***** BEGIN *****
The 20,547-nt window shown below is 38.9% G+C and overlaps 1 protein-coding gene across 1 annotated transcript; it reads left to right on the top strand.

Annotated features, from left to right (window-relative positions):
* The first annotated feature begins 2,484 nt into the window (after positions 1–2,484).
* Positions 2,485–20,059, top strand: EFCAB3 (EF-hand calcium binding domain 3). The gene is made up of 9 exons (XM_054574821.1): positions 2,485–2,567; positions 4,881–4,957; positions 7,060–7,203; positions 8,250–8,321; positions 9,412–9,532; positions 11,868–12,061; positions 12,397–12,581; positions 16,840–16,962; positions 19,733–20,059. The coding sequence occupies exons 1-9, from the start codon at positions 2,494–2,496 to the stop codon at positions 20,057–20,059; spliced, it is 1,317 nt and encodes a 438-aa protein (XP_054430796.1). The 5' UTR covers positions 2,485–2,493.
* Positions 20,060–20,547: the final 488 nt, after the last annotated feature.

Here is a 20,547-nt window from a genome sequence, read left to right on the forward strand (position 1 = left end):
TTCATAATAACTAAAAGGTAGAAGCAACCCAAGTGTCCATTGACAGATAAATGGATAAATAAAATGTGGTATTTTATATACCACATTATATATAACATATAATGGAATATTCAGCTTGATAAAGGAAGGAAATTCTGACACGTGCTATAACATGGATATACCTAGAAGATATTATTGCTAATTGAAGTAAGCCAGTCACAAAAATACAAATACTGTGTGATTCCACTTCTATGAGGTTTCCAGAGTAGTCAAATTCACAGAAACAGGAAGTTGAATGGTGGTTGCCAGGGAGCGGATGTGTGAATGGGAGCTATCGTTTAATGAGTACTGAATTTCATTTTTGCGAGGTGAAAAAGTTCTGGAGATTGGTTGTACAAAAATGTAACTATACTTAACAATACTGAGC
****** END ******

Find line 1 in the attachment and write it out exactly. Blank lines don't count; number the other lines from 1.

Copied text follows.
The 20,547-nt window shown below is 38.9% G+C and overlaps 1 protein-coding gene across 1 annotated transcript; it reads left to right on the top strand.